Indeed. I'd like to see more names on that list, and an overall show of support. Not here, nono, but on meta where it's more directly noticeable. We want to look as vibrant and excited to get going as possible--which I hope we already are. I'm afraid I won't be teaching any classes myself until the start of 2007, but I'll certainly find time to assist with the administrative and organisational side of things. I'm hoping we can get a nice balance of seasoned admins to balance out the contributor-only users as it's going to be a big undertaking to both transwiki and upkeep all the data.
I'd like so many "comments" they have to use a subpage for the proposal. If you want to get noticed as a potential sponsored project, display so much enthusiasm that the discussion becomes annoyingly unmanageable! Heck, maybe they'll give us en.wikiversity.org just to shut us up. :) GarrettTalk 13:03, 21 August 2005 (UTC)
wikiversity challenge. Just a guess, but probably what is needed is someone who can make a major and sustained commitment of time and effort towards consensus building and jumping through all the existing hoops (discussion, poll, etc.) that must be jumped through in order to get the wikiversity project a name space ("take the responsibility to realize it unto your shoulders"). Probably what the board really wants to see is an infrastructure in place that will ensure that the project will not be stillborn. So someone probably has to sign-on as "wikiversity chief development officer" and do a bunch of what I would call "administrative grunt work". As much as I like and trust the distributed wiki way to get things done, that is what has been going on for the past 2 years of wikiversity "development" and it has not impressed (favorably) the folks who are in control of setting up domain names for new projects. Personally, I have never understood the Wikimedia Foundation. I look at their Proposals for new projects page and the first thing I see there is "Wikimedia's goal is the spread and promotion of knowledge." To me, in looking for ways to promote that goal, a wikiversity is a no-brainer. When I see things like "Some veteran users are suggesting that it will be a year or two before any other project idea will be accepted as a new separate project, if ever." my enthusiasm for making a major commitment to wikiversity plummets. When people at wikibooks actively try to eliminate wikiversity, I feel like other people in the wikimedia community "just do not get it" and that creating wikiversity is going to be an uphill battle against people who are working against wikiversity. Roberth seems to actually understand the process for new project proposals, which is a plus. One thing I fear is that discussion of wikiversity is very widely distributed and nobody has that organized so people are going in many different directions. It seems like this should be the central nexus for discussion with all other related discussions pointing there and that page pointing to all the other relevant pages. I know that Cormaggio has already made some effort to get discussions organized. Maybe we need a page to list "outreach" efforts that can or have already been made to get the word out about the new project proposal. Maybe we need some message that can be "broadcast" about "now is the time to launch wikipedia, please help". --JWSurf 13:40, 21 August 2005 (UTC)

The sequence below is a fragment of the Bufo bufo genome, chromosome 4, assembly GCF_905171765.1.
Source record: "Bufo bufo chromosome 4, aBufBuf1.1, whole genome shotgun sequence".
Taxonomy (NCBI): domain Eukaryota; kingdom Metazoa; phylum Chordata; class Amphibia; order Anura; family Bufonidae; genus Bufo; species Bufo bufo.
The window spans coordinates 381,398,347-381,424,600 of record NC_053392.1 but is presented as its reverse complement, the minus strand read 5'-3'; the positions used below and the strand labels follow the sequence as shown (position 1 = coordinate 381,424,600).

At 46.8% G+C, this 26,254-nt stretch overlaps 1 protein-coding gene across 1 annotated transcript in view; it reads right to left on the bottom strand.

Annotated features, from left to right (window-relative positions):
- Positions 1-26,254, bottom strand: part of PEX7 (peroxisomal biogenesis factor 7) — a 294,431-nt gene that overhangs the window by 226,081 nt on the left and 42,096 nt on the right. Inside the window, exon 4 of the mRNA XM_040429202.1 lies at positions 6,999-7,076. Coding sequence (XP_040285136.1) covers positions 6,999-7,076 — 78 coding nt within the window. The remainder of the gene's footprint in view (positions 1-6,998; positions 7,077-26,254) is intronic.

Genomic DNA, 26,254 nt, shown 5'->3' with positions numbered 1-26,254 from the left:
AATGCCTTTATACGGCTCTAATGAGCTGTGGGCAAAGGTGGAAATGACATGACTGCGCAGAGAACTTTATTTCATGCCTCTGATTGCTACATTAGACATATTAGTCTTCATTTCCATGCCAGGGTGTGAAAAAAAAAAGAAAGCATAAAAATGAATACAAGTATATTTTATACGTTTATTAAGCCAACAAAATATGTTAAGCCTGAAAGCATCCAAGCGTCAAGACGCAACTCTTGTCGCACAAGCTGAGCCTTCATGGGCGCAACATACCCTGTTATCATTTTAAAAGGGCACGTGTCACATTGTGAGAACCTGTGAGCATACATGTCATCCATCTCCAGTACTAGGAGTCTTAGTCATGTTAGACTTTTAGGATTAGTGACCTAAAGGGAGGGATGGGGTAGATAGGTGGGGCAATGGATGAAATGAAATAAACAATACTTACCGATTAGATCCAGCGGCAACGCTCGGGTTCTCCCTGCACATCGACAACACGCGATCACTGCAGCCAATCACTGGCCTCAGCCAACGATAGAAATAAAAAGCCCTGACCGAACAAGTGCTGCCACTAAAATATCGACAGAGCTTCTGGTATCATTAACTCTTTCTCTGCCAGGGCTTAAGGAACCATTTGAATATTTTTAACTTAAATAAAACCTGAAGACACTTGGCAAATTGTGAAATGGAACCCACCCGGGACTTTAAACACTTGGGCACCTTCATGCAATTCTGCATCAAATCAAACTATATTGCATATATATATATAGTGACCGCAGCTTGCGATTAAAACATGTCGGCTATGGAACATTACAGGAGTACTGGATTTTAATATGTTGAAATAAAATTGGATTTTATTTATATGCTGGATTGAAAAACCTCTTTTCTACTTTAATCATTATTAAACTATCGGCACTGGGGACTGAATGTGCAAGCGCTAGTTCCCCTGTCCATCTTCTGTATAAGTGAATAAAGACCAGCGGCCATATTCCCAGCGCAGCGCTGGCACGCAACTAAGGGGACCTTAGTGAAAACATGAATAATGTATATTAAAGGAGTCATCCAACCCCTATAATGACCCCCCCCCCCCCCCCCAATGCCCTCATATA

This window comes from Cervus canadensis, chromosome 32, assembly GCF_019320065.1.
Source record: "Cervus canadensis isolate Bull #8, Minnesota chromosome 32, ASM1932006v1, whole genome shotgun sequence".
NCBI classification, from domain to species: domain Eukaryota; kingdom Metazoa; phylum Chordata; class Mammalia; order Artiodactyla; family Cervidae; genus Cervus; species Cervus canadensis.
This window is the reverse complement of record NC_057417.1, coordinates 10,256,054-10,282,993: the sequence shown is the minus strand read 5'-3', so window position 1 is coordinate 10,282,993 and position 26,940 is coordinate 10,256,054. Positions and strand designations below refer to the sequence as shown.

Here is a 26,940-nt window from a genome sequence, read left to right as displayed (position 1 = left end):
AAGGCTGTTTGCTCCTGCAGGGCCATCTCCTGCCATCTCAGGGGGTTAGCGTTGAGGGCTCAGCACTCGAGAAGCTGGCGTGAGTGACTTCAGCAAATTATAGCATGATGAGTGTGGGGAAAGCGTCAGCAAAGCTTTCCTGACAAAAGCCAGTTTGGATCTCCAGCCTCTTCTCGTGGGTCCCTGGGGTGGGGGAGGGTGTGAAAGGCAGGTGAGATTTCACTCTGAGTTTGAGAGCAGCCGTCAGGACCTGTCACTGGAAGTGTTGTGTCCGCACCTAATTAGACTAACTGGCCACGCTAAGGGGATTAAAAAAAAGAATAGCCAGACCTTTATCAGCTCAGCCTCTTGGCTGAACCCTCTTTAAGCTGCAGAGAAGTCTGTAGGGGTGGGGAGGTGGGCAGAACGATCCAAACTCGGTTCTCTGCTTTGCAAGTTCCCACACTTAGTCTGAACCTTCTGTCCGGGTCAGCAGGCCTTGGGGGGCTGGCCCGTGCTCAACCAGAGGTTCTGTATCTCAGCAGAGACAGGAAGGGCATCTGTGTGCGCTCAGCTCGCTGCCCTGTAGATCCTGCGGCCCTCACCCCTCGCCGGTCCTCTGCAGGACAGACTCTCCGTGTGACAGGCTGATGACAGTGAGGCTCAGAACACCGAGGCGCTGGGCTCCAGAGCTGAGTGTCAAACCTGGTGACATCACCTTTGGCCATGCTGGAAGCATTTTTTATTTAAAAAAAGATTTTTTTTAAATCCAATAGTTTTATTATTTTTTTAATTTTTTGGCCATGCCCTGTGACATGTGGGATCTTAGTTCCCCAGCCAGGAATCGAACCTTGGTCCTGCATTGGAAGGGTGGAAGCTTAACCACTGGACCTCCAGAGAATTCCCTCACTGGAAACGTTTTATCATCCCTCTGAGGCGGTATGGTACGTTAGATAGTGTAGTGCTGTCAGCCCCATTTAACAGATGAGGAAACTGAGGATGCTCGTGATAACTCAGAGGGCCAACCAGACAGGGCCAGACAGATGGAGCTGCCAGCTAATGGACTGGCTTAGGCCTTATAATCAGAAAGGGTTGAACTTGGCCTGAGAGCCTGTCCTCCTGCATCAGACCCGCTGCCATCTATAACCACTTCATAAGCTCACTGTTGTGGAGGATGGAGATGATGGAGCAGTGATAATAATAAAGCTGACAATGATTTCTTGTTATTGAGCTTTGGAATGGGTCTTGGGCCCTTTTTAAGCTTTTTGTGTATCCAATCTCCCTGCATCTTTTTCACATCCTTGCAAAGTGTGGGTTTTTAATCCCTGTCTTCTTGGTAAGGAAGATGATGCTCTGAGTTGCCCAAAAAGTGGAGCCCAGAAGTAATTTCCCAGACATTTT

To be fair, I don't think the votes for deletion here at Wikibooks reflects anything more than a pruning of projects needed to be monitored, and, if we're going to be setting up some of the platforms that we list above, then I agree. I don't think therefore it represents an opposition to Wikiversity in principle, just in its current operation here. What's vital here however is that we start to get an active group together to form a solid foundation, define a suitable space for it to exist in (ie. domain) and put pressure on the developers to start it up. And I don't know, but it just may be a long time before this comes to fruition, so i wouldn't just throw in the towel if getting it up and running soon is a concern. But there's no reason we shouldn't keep momentum toward that end, and that's what I'm trying to galvanise here. Thanks for both your input, it's encouraging, and yes, I agree we should move back to meta to try to bring it together more. Create new pages or at least sub-pages of m:Wikiversity. And if you want to draft that message, please do - I'll do my bit but am hectically busy with dissertation at the minute. Cormaggio 17:31, 21 August 2005 (UTC)

There is no opposition on principle from the board. Quite the opposite. You are perfectly correct that the only way this project will ever be created will be after someone takes the lead of the creation and actually make the effort of 1) making a nice proposal page, 2) propose it for vote and 3) lead the vote. But *someone* (or a group) has to do the job... and the fact the job gets done is the best proof there is strong motivation from a core group of editors. Do not expect the board to do it... it is not our job and frankly it would be a bad idea. Even if Wikiversity was one of the board member pet project, I would recommand against leading the creation, as it could lead to accusation of favorism. A year ago, we created a new project at a moment where we thought there was enough consensus and thought it was slowed down because of us. The accusations of "authority abuse from the board" which resulted from this creation garantee today that IF you want wikiversity to exist, then you have to wet the shirt yourself. All I can say is that the whole board is supporting the idea as far as I know. When we can trust there are enough supporters, then creation of a new wiki is a matter of hours if not minutes. Power is in YOUR hands. If things do not get done, the responsability is not on the Foundation. We are not a top down organisation ;-) user:Anthere